I cannot see what Herb does with his wages, it would appear to me that he must spend it foolishly in some way. Hope he has not contracted any bad habits. Do you girls write him or do you hear from him at all?

Now I am going to leave the matter in our own hand as I cannot address you what is
best to do. I have told you just where things stand with me so it may be a guide for you in your decision.

Hope you are all well and will be glad to see you all home soon. Mr and Mrs. Matheson and Irene has been with us for the last two days left at 10 am today for Sherbrooke and then for Montreal and home to Vancouver. Likely you will see them when in Montreal.

I think mother is writing to some of you tonight and what I have forgotten she may think of.

With much love to you all

Your affectionate father N Nicholson

PS I wrote Hugh some time ago and got his reply. You likely have heard of it. Kindly keep this letter under lock or destroy it. N

The letter was not destroyed. It was written with beautiful penmanship, not typical of his other letters, that were scrawled.

Letter 147: I wish to consult you

May 29, 1913

Dear Sir,

I wish to consult you on a subject that deeply interests me while it indirectly concerns you and I hope that my presentation of the matter will meet with your approval.For sometime past your daughter Marion and I have been on intimate terms of friendship which has developed into affection on my part, and I have reason to believe my intentions are not indifferent to her, so I would therefore request your consent to our marriage.

Yours sincerely,

Hugh Christian Blair

Letter 146: Some people are foolish

May 14, 1913

The Mansions

466 Guy Street

My dear People,

This is just to inform you that your second daughter saw a diamond ring coming her way and now has it on the third finger of her left hand. It certainly is a beauty, looks like this, rather too nice for me but some people are very foolish. I suppose there is no need to tell you where I got it.

And as yet I have not resigned and don't quite know although I sometimes think I will but when I do I will let you know, so you can just tell me what you think about it. Did Edith tell you that Mr. Rowland was going to Richmond to take part in the opening of the new Masonic Lodge so you will probably see him.

I have been having a rather bad time with my teeth. They have been aching like the mischief but I am now getting them fixed. I think that is the most important news at present. So good by for now. Lovingly, Marion.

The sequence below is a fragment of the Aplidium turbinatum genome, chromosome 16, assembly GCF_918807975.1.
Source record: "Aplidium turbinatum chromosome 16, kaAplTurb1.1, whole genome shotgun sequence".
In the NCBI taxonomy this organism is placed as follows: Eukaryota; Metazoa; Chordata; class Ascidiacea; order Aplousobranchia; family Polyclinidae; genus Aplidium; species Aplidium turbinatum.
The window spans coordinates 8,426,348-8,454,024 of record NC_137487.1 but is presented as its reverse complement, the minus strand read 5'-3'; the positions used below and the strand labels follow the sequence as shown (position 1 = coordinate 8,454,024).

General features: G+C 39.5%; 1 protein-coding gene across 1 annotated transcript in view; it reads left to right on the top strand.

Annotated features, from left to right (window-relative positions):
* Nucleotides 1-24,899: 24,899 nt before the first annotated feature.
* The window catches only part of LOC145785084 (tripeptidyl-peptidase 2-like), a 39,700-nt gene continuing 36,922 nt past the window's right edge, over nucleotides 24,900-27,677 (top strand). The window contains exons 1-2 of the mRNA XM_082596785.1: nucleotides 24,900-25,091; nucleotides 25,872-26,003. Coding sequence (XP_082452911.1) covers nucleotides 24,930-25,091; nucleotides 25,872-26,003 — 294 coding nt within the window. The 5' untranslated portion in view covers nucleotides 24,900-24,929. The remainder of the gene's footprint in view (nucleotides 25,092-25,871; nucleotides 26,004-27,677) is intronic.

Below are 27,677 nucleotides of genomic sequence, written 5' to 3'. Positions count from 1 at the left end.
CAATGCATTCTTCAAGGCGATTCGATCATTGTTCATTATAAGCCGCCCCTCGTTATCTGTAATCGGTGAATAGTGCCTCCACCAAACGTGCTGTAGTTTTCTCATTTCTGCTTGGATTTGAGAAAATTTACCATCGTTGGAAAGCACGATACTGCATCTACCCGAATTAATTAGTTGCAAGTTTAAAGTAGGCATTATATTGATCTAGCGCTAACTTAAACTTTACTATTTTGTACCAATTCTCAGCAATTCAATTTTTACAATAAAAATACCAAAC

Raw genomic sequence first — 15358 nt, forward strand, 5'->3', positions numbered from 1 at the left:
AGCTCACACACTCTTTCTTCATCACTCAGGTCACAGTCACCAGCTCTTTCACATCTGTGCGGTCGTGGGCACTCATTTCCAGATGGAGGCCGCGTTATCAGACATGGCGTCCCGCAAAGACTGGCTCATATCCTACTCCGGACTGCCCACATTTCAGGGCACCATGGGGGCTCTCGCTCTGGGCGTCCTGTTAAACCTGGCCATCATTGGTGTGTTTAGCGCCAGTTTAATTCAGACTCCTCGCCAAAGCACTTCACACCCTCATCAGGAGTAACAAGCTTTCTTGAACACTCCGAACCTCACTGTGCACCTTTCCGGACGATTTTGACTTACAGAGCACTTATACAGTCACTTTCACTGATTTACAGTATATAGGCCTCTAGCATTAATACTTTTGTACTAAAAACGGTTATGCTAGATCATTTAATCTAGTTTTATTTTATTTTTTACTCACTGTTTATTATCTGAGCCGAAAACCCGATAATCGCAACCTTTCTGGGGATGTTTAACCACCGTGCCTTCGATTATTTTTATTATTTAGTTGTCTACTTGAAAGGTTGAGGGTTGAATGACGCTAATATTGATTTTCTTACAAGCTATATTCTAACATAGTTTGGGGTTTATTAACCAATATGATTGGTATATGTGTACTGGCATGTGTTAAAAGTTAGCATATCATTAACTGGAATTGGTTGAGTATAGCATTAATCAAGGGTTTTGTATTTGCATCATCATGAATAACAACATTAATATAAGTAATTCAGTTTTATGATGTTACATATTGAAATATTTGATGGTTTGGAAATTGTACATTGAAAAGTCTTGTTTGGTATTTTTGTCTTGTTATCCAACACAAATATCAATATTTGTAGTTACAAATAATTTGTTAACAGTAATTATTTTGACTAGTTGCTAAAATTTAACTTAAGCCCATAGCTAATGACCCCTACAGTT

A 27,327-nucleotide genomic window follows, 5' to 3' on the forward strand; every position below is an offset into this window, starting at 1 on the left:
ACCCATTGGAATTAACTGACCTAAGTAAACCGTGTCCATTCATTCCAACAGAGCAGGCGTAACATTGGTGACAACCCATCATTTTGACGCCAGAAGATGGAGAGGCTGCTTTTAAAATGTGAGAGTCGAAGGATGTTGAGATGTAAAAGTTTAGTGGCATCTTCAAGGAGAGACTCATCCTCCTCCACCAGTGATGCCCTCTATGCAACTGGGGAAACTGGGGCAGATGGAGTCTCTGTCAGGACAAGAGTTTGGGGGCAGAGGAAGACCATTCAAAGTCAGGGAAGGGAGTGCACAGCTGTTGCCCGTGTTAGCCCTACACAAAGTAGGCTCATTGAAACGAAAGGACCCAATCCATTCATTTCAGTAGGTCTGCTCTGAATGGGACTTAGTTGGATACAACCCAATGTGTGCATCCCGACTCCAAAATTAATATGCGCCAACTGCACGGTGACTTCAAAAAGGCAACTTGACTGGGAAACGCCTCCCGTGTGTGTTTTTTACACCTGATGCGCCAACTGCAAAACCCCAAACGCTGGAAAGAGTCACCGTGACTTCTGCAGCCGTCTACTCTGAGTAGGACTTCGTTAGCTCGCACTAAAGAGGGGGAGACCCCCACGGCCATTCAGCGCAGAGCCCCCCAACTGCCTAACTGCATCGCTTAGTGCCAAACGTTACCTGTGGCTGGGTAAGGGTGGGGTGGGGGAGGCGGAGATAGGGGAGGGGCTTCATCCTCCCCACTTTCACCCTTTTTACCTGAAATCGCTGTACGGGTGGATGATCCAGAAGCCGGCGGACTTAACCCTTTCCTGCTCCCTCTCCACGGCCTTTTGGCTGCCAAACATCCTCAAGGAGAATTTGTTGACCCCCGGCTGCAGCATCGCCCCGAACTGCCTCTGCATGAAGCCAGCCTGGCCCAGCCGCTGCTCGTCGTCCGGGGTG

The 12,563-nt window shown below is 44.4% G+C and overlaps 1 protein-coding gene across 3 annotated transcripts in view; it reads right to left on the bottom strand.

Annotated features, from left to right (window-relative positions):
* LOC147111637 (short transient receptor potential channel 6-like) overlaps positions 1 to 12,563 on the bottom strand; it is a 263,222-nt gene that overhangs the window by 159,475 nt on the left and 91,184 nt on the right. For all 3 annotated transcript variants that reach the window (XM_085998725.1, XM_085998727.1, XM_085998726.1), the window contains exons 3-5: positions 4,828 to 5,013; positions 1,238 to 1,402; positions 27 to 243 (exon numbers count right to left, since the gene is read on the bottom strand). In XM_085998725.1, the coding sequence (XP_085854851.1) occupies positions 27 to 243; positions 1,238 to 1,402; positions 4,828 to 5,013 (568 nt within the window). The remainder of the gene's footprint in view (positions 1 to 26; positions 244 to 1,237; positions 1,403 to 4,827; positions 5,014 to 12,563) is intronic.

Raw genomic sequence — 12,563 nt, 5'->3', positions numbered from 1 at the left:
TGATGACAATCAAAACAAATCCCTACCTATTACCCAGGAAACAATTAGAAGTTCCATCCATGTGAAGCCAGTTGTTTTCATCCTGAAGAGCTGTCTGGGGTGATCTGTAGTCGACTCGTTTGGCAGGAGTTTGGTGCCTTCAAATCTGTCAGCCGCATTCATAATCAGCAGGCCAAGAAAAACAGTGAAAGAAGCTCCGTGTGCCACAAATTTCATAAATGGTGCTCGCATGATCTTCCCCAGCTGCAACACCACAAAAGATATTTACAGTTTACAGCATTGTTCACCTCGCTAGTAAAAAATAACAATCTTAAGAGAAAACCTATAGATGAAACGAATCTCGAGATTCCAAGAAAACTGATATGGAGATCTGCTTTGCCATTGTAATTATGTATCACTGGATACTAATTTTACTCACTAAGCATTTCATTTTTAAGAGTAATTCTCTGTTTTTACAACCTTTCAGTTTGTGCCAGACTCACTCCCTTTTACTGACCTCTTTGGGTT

Letter 145: She is not militant

The Mansions
466 Guy Street
May 2, 1913

Dear Mother,

You have had Flora's letter by now so know that we arrived safely with our trunk and are now settled in our little flat. Marion W came up this morning - had a splendid trip and looking fine.

Henry (her brother Henry Watters) gave her a new suit and hat.

Ethel was in this afternoon so she can tell you all about our place of abode.

I only saw her for about two hours and then we were shopping. She is looking so well and had a pretty new grey suit and a becoming hat.

My throat is better, but I did suffer from it for a few days. Marion and Marion W went up to the Shaw's last night.

They were quite nice and took over the telephone so we have that off our hands.

Tell Mr. And Mrs. McMillan to call and see us. We are in most days after four.

Some of us anyway. Tell him I was sorry to miss those Methodist jokes. And if he hears any others to keep them stored for me.

What a house we left behind us. I suppose you are working all the time trying to get things staightened out. We are going to try and hear Mrs. Snowden, but she is not a militant for which I am sorry.


Saturday morning Marion and I went down to the St. Antoine market and I had my first real marketing experience. We got along nicely. Got strawberries, potatoes, roast of beef, grapefruit. Pineapples. Fruit is selling quite reasonable.

Mrs. Snowden was Mrs. Philip Snowden, suffragist and wife of a prominent UK politican. Reports reveal she was a stunning-looking woman and a superb speaker famous for her dazzling wit. Few speakers brought in from the UK admitted to being militant, for some people believed militant suffragettes were as good as criminals. One exception was a Miss Barbara Wylie, who came to Canada in 1912. Not a famous British suffragette, she had a brother who was a politician in the Canadian West. Edith likely heard Wylie speak as well, as she clipped out a newspaper report of her arrival at the Montreal where she had been invited to speak by the Montreal Council of Women. Apparently, reporters were surprised (and delighted) to see a handsome and well-dressed woman -and not some battle-axe- detrain. "Miss Wylie (it turns out) is a tall really beautiful looking woman with every appearance of refinement and intelligence above the ordinary."

Mrs. Snowden had given a speech in Montreal in 1909 and on this occasion in 1913 she was there as a guest of the Canadian Council of Women that was holding its annual general meeting in the city. Carrie Derrick, President of the Montreal Council of Women claimed at the same meeting that not all of the members of the Canadian Council had decided to support the the cause of woman suffrage. The very next year she would help found the Montreal Suffrage Association, which was not militant in its views.